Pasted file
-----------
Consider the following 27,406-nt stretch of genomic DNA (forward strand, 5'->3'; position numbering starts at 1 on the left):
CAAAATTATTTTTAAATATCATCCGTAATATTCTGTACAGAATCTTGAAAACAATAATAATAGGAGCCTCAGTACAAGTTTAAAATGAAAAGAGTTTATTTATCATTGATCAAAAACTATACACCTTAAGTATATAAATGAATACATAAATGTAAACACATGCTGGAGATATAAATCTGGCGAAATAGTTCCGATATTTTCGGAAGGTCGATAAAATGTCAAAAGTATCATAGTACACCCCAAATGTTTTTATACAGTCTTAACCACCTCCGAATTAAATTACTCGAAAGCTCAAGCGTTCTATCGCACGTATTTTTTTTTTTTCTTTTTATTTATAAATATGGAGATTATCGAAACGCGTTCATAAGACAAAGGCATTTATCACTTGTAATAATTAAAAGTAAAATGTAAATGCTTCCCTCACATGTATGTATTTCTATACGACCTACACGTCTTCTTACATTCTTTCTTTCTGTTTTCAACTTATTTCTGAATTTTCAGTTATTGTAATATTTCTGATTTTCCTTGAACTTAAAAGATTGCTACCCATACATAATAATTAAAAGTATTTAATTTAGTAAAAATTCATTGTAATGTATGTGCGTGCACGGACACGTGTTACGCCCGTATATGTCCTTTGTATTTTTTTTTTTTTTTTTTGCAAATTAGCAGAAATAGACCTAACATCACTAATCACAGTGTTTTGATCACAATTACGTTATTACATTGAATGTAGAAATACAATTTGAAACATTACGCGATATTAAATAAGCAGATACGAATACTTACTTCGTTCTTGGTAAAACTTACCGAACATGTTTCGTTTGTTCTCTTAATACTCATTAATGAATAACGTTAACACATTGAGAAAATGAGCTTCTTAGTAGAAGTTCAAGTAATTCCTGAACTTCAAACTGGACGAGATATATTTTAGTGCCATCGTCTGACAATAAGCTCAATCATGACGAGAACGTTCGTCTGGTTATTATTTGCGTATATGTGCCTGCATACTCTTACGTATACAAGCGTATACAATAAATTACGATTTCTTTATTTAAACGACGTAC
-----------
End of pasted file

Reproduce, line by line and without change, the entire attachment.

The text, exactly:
Consider the following 27,406-nt stretch of genomic DNA (forward strand, 5'->3'; position numbering starts at 1 on the left):
CAAAATTATTTTTAAATATCATCCGTAATATTCTGTACAGAATCTTGAAAACAATAATAATAGGAGCCTCAGTACAAGTTTAAAATGAAAAGAGTTTATTTATCATTGATCAAAAACTATACACCTTAAGTATATAAATGAATACATAAATGTAAACACATGCTGGAGATATAAATCTGGCGAAATAGTTCCGATATTTTCGGAAGGTCGATAAAATGTCAAAAGTATCATAGTACACCCCAAATGTTTTTATACAGTCTTAACCACCTCCGAATTAAATTACTCGAAAGCTCAAGCGTTCTATCGCACGTATTTTTTTTTTTTCTTTTTATTTATAAATATGGAGATTATCGAAACGCGTTCATAAGACAAAGGCATTTATCACTTGTAATAATTAAAAGTAAAATGTAAATGCTTCCCTCACATGTATGTATTTCTATACGACCTACACGTCTTCTTACATTCTTTCTTTCTGTTTTCAACTTATTTCTGAATTTTCAGTTATTGTAATATTTCTGATTTTCCTTGAACTTAAAAGATTGCTACCCATACATAATAATTAAAAGTATTTAATTTAGTAAAAATTCATTGTAATGTATGTGCGTGCACGGACACGTGTTACGCCCGTATATGTCCTTTGTATTTTTTTTTTTTTTTTTTGCAAATTAGCAGAAATAGACCTAACATCACTAATCACAGTGTTTTGATCACAATTACGTTATTACATTGAATGTAGAAATACAATTTGAAACATTACGCGATATTAAATAAGCAGATACGAATACTTACTTCGTTCTTGGTAAAACTTACCGAACATGTTTCGTTTGTTCTCTTAATACTCATTAATGAATAACGTTAACACATTGAGAAAATGAGCTTCTTAGTAGAAGTTCAAGTAATTCCTGAACTTCAAACTGGACGAGATATATTTTAGTGCCATCGTCTGACAATAAGCTCAATCATGACGAGAACGTTCGTCTGGTTATTATTTGCGTATATGTGCCTGCATACTCTTACGTATACAAGCGTATACAATAAATTACGATTTCTTTATTTAAACGACGTAC